Just the facts and nothing but the facts. Americans seeking to unload low-yield certificates of deposit and money-market funds want some straight answers on replacement choices. Nothing fancy, just better yields.
One response I give to folks on that quest is greeted with bored silence. Another recommendation sends investors excitedly scurrying to mutual fund directories and literature to do research. Yet both choices have their place and can fulfill particular investor needs.
Here are those alternatives:
The Series EE savings bond, not the most exciting of vehicles to most people, guarantees a solid 6 percent a year if you hold on for at least five years. If market rates rise, you could wind up getting even more than that. Because it's a good deal compared with competing vehicles, there's been a 32 percent rise in sales to $6.6 billion this year.
Back in 1986 the guaranteed minimum for new Series EE bonds held five years was reduced from 7.5 percent to 6 percent by the government because the yield was considered too high. At some point, the government might just decide to cut the 6 percent yield on new bonds issued. It makes sense to buy bonds before that happens, since they'll still carry that 6 percent guarantee.
Shorter-term bond funds offer a comfortable, sophisticated transition from CDs to a higher yield that isn't as volatile as longer-term bonds. Assets are growing rapidly. While returns are much better than those of your bank or your money-market fund, the value of principal can fluctuate as trends change. Greater yield always carries greater risk.
An investment-grade bond fund recommended by the Morningstar Inc. fund advisory is the Strong Short-Term Bond Fund of Milwaukee, a "no-load" (no initial sales charge) fund with total return of 13.16 percent over the past 12 months. Among tax-free municipal investments, the recommendation is Vanguard Limited Term Municipal Bond Fund of Valley Forge, Pa., a no-load fund with an 8.5 percent total return over the past year.
Of course, bond fund returns will be showing some slippage, just as other returns will in this declining-rate environment.
In regard to savings bonds, semi-annual rates based on 85 percent of five-year Treasury securities yields are announced each May and November. For each period, the rate received will vary. There's no taxation until bonds are redeemed. You should, however, be willing to hold at least six months because interest is credited every six months. There's a maximum purchase of $15,000 annually per person.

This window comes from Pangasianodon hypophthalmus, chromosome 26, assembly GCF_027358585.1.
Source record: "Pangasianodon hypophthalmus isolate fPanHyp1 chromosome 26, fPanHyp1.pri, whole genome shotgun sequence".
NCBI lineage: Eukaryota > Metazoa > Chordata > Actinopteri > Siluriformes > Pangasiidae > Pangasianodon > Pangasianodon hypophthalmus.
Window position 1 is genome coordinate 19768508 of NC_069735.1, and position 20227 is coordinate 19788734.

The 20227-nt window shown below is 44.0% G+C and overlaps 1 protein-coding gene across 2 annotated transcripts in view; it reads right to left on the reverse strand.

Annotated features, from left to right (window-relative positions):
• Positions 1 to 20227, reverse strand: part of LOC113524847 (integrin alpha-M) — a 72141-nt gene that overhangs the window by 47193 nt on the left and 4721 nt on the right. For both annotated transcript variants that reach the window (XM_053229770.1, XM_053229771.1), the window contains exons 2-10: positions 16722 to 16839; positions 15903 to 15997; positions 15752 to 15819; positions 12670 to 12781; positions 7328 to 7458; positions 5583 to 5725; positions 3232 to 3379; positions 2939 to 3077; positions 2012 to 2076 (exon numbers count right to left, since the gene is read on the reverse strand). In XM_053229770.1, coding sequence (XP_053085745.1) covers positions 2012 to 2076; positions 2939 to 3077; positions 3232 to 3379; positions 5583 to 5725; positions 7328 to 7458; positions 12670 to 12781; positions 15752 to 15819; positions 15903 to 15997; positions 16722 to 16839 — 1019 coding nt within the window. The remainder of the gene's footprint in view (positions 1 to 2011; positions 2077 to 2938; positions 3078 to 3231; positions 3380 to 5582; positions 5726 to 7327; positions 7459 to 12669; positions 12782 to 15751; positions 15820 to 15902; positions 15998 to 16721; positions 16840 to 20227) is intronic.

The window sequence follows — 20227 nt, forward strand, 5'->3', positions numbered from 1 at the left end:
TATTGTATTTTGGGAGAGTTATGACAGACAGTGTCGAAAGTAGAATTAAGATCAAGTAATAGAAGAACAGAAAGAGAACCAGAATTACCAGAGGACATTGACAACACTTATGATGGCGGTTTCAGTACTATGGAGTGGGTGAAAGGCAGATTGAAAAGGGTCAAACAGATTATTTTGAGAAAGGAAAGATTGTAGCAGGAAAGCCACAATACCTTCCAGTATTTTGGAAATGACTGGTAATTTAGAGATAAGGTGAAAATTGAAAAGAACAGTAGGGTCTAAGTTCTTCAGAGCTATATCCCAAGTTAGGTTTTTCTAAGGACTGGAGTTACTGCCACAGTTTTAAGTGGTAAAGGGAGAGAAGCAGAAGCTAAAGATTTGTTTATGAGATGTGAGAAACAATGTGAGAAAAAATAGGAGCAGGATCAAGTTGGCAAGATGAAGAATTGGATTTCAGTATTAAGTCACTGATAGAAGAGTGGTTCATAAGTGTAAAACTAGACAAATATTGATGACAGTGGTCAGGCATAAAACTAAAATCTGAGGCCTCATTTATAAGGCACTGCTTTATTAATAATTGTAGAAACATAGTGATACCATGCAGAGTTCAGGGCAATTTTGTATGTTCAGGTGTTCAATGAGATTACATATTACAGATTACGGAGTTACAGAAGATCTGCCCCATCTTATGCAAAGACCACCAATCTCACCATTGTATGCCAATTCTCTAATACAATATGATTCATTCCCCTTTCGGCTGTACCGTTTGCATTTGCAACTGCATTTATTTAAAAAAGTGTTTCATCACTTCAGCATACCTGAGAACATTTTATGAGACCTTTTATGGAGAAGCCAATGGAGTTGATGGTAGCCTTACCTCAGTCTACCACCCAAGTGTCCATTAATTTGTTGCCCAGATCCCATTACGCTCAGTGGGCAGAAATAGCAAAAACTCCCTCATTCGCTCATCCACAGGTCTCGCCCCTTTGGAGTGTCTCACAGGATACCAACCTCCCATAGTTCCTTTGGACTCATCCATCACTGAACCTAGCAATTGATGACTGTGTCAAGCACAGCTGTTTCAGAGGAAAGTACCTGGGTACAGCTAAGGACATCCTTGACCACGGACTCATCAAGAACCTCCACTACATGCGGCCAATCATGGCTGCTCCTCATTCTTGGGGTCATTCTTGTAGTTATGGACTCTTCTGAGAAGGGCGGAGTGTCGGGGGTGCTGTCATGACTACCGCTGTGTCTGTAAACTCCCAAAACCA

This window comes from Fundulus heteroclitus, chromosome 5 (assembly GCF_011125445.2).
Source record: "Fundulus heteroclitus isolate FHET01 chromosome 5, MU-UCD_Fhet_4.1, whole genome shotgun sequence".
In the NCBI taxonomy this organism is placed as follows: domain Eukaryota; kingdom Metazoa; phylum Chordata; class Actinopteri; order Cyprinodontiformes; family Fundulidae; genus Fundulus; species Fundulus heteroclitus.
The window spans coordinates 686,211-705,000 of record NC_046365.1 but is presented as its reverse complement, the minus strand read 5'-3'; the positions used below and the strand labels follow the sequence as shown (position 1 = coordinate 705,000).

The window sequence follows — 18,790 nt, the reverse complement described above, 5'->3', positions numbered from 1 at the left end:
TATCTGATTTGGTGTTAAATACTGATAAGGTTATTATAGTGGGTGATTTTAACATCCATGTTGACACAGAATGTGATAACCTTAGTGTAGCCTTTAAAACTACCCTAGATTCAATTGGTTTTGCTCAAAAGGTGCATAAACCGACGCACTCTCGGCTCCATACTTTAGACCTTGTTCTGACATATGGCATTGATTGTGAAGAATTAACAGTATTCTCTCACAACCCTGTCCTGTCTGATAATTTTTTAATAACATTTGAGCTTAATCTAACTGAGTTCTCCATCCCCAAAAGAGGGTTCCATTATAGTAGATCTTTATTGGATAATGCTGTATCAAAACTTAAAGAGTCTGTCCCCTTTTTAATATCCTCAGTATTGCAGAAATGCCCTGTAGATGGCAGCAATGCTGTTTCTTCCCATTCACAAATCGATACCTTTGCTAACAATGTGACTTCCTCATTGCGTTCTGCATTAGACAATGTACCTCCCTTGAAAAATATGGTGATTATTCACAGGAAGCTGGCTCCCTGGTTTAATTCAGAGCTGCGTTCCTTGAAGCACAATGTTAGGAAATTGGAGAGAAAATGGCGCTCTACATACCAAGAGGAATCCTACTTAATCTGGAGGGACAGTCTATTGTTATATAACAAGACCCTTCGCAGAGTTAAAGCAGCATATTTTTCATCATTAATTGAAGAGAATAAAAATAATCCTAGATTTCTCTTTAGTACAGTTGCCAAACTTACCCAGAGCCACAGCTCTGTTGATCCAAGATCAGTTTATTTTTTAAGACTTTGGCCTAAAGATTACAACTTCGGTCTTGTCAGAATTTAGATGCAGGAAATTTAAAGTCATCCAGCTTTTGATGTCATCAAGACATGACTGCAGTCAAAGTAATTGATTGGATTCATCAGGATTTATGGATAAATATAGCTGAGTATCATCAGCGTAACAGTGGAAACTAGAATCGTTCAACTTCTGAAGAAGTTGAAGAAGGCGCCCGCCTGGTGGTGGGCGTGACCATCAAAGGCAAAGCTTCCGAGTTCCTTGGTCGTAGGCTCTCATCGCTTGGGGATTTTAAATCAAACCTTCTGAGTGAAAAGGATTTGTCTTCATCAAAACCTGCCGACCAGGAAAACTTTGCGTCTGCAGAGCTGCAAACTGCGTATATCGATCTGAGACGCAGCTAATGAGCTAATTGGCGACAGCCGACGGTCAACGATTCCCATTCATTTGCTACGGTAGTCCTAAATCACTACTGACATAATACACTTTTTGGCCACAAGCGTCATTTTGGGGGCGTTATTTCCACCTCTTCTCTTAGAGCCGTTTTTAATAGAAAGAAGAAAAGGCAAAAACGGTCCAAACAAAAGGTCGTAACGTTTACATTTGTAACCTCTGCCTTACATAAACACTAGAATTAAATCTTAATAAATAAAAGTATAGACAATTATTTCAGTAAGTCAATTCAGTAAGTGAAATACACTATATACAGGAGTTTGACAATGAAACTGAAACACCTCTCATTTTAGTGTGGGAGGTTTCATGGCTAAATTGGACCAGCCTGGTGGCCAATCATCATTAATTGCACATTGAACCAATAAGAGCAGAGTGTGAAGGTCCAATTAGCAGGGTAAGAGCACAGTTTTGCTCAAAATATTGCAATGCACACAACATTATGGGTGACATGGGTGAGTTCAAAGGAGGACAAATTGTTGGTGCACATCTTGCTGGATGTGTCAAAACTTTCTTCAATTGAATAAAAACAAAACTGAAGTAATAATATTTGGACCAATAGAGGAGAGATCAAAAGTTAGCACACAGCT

For people in the proper brackets, savings bonds also offer help to those with children headed for college. The education savings bond program permits qualified taxpayers to exclude from their income all or a portion of interest earned on Series EE savings bonds purchased after Dec. 31, 1989. To qualify, bond proceeds (principal and interest) must be used to pay tuition and expenses of the taxpayer, his spouse or his dependent at educational institutions. Post-secondary institutions, including vocational schools that meet the standards for federal financial aid programs, will qualify.
There are income restrictions. The full interest exclusion is available for married couples filing joint returns with adjusted gross incomes of $66,200 or less or for single filers with adjusted gross incomes of $44,150 or less. There's a phaseout of benefits for joint filers with incomes of $66,200 to $96,200. For single dTC filers, phaseout is between $44,150 and $59,150.
The bond must be registered in the taxpayer name alone or in the name of the taxpayer and spouse, not in the dependent child's name. The taxpayer must be at least 24 years old before the issue date of the bond. Even if you don't qualify for the deduction, savings bonds make good sense as a tool for education investing. Overall, they provide a straight answer to today's investment quandary.